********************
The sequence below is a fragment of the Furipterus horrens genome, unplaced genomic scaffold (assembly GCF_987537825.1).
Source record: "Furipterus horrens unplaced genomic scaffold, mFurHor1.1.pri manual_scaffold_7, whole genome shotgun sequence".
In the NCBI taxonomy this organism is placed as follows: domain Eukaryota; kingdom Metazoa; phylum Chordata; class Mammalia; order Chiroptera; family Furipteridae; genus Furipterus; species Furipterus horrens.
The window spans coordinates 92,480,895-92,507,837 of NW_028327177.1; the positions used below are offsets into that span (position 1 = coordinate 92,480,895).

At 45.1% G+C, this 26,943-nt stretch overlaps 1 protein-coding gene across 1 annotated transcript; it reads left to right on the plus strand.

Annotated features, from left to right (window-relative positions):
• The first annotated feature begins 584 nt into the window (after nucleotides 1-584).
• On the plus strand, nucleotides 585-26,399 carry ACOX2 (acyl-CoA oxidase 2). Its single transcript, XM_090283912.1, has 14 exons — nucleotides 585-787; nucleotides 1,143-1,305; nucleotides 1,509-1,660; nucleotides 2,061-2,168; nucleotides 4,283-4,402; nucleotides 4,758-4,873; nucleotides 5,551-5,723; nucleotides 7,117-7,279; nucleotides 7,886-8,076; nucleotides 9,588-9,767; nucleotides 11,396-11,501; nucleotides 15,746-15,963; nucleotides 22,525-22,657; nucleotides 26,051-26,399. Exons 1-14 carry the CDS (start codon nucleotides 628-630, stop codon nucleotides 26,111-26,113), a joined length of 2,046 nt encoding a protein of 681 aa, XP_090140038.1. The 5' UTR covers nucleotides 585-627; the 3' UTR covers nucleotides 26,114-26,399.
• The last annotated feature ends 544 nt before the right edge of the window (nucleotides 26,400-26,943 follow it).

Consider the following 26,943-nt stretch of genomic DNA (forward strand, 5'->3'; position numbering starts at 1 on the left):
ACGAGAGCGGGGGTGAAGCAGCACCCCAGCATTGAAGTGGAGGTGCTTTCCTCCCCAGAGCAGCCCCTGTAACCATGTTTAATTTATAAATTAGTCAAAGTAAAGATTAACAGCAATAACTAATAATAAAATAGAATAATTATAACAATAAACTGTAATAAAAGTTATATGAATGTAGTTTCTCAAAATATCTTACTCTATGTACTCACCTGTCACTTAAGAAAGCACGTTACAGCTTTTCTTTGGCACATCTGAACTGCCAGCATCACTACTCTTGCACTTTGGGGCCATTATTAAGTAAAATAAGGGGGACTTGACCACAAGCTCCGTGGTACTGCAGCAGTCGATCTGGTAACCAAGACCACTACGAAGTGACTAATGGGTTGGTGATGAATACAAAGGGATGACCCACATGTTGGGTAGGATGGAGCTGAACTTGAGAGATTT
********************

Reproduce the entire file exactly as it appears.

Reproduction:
The sequence below is a fragment of the Furipterus horrens genome, unplaced genomic scaffold (assembly GCF_987537825.1).
Source record: "Furipterus horrens unplaced genomic scaffold, mFurHor1.1.pri manual_scaffold_7, whole genome shotgun sequence".
In the NCBI taxonomy this organism is placed as follows: domain Eukaryota; kingdom Metazoa; phylum Chordata; class Mammalia; order Chiroptera; family Furipteridae; genus Furipterus; species Furipterus horrens.
The window spans coordinates 92,480,895-92,507,837 of NW_028327177.1; the positions used below are offsets into that span (position 1 = coordinate 92,480,895).

At 45.1% G+C, this 26,943-nt stretch overlaps 1 protein-coding gene across 1 annotated transcript; it reads left to right on the plus strand.

Annotated features, from left to right (window-relative positions):
• The first annotated feature begins 584 nt into the window (after nucleotides 1-584).
• On the plus strand, nucleotides 585-26,399 carry ACOX2 (acyl-CoA oxidase 2). Its single transcript, XM_090283912.1, has 14 exons — nucleotides 585-787; nucleotides 1,143-1,305; nucleotides 1,509-1,660; nucleotides 2,061-2,168; nucleotides 4,283-4,402; nucleotides 4,758-4,873; nucleotides 5,551-5,723; nucleotides 7,117-7,279; nucleotides 7,886-8,076; nucleotides 9,588-9,767; nucleotides 11,396-11,501; nucleotides 15,746-15,963; nucleotides 22,525-22,657; nucleotides 26,051-26,399. Exons 1-14 carry the CDS (start codon nucleotides 628-630, stop codon nucleotides 26,111-26,113), a joined length of 2,046 nt encoding a protein of 681 aa, XP_090140038.1. The 5' UTR covers nucleotides 585-627; the 3' UTR covers nucleotides 26,114-26,399.
• The last annotated feature ends 544 nt before the right edge of the window (nucleotides 26,400-26,943 follow it).

Consider the following 26,943-nt stretch of genomic DNA (forward strand, 5'->3'; position numbering starts at 1 on the left):
ACGAGAGCGGGGGTGAAGCAGCACCCCAGCATTGAAGTGGAGGTGCTTTCCTCCCCAGAGCAGCCCCTGTAACCATGTTTAATTTATAAATTAGTCAAAGTAAAGATTAACAGCAATAACTAATAATAAAATAGAATAATTATAACAATAAACTGTAATAAAAGTTATATGAATGTAGTTTCTCAAAATATCTTACTCTATGTACTCACCTGTCACTTAAGAAAGCACGTTACAGCTTTTCTTTGGCACATCTGAACTGCCAGCATCACTACTCTTGCACTTTGGGGCCATTATTAAGTAAAATAAGGGGGACTTGACCACAAGCTCCGTGGTACTGCAGCAGTCGATCTGGTAACCAAGACCACTACGAAGTGACTAATGGGTTGGTGATGAATACAAAGGGATGACCCACATGTTGGGTAGGATGGAGCTGAACTTGAGAGATTT